Ford has also launched their own service that contracts with companies and municipalities to gather data generated by vehicles used in large fleets, such as police cars and delivery vans.
This service can track miles travelled as well as fuel consumption. The onboard computers can also monitor driver behaviour, such as whether the car is speeding or the seat belt is in use. The car manufacturer can then sell any data and analytics it has obtained from the vehicle to the fleet operators as a service. It is up to the employers to determine then, whether one of their drivers can opt out of the monitoring.
Don Butler, Ford’s executive director for connected vehicle and services said that vehicle data monetisation, in the long run, could generate up to $100 per vehicle each year in additional value.
The manufacturers are stressing that they get the owner’s consent before gathering data. In cases where any data collected is provided to third parties, they promise to anonymized, which means it is scrubbed of all personal information and batched together with data from other vehicles. This provides a more generalized picture of a car’s operations or consumer driving habits.
When it comes to data acquisition by car manufacturers is not always clear to consumers when they are giving consent. Data disclosures are often buried in the terms and conditions and described in ways that aren’t always easy for consumers to understand. Ryan Calo, a law professor at the University of Washington, who specializes in digital privacy said:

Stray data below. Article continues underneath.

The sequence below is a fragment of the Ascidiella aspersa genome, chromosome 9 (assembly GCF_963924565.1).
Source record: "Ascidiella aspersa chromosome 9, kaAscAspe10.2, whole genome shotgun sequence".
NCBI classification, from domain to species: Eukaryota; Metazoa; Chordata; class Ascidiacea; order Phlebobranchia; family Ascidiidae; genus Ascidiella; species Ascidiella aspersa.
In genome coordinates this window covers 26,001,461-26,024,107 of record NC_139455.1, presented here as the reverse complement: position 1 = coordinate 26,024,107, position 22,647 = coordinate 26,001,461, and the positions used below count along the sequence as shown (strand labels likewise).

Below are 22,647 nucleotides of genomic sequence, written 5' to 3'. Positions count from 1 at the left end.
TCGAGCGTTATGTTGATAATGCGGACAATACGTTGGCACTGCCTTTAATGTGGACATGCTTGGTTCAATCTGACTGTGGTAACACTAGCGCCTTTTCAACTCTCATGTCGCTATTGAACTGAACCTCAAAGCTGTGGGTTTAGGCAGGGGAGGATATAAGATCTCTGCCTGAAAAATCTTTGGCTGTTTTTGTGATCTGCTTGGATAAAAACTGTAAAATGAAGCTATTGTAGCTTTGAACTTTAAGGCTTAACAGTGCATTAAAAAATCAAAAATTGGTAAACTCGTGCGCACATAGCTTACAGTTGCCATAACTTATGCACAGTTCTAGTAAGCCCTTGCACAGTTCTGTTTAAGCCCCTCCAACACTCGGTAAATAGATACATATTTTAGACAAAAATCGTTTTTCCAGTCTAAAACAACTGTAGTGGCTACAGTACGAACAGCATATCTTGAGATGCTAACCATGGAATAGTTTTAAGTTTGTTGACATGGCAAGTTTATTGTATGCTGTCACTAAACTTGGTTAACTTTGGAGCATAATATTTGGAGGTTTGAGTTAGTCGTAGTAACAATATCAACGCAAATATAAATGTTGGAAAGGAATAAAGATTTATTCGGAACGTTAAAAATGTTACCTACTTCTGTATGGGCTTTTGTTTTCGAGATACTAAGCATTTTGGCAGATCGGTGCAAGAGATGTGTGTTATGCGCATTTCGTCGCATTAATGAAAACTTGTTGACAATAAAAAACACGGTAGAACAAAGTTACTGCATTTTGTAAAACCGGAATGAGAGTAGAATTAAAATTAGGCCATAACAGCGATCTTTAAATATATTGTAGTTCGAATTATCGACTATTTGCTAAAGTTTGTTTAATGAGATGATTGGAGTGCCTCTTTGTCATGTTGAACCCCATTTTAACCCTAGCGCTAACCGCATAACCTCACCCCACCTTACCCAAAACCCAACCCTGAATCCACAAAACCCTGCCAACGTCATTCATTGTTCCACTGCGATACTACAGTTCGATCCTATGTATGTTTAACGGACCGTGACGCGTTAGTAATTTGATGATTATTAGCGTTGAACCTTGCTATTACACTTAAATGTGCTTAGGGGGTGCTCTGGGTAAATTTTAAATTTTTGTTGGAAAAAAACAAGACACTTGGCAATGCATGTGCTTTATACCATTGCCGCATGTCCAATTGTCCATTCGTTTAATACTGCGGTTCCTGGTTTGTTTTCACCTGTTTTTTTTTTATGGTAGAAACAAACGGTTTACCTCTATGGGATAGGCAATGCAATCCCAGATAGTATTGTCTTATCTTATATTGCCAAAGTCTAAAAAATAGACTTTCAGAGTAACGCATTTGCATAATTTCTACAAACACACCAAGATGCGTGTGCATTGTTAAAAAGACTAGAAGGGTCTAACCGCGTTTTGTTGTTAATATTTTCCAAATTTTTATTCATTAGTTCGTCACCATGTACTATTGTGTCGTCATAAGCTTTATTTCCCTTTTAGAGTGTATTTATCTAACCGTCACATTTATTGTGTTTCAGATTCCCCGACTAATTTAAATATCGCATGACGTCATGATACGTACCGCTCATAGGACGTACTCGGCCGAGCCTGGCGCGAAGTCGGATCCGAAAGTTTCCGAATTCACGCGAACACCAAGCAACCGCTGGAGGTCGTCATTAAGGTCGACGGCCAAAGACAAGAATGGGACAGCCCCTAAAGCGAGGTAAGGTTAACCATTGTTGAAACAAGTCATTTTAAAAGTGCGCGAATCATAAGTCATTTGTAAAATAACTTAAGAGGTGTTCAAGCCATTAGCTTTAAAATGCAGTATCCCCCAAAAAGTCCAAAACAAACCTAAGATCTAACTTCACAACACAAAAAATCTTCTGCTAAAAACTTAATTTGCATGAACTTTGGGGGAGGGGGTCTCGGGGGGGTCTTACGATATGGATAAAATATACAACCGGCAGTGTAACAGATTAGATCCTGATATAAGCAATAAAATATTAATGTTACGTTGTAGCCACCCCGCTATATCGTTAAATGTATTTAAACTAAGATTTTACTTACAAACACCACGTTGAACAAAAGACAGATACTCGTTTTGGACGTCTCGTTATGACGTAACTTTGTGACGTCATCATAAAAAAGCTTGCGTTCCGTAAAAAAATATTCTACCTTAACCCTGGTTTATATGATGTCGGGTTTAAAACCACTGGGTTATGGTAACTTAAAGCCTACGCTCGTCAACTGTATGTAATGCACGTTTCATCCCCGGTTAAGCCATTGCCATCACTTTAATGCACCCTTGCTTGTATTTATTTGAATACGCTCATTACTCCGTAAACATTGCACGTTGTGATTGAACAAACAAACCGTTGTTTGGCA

“That’s not going to give consumers a full sense of how their data is being used and collected any more than it is online,”
Already, tech companies are collecting data from users online and through their mobile-phone usage. They then use it to either improve their own services or sell it to third-party app developers and marketing companies. One analyst with IHS Markit, who leads the firm’s connected car research, Mark Boyadjis said:
Hundreds of different data points can be obtained from your car, including everything from the odometer reading and blinker status to the tire pressure level. Lisa Joy Rosner, of Otonomo, an Israeli-based startup that works with automakers to process and license vehicle data said: “It’s really like your cell phone but it is bigger and on wheels,”
Otonomo’s takes the car maker-provided data, cleans it up so it is easier to use and read, and then licensing it to third-parties, such as app developers, insurance companies and municipalities. All the data is stripped of any personal information. Automakers then collect the licensing revenue with Otonomo getting a small cut.
Other companies like this has emerged in recent years for vehicle data. Startups including U.K. based Wejo Ltd. and Germany’s Caruso GmbH. One application explores and provides windshield wiper data to weather-service agencies to more accurately track rainstorm patterns.
Manufacturers also see huge potential in using onboard cameras and sensors to provide mapping firms with more accurate information on the road network. This would also be real-time data on traffic patterns as well. Mr Grover of Hyundai said that eventually, car manufacturers will use the data for more predictive applications, such as learning driving habits and offering different route suggestions.If the car detects a traffic jam, for example along the way, it can suggest an alternative route, he added.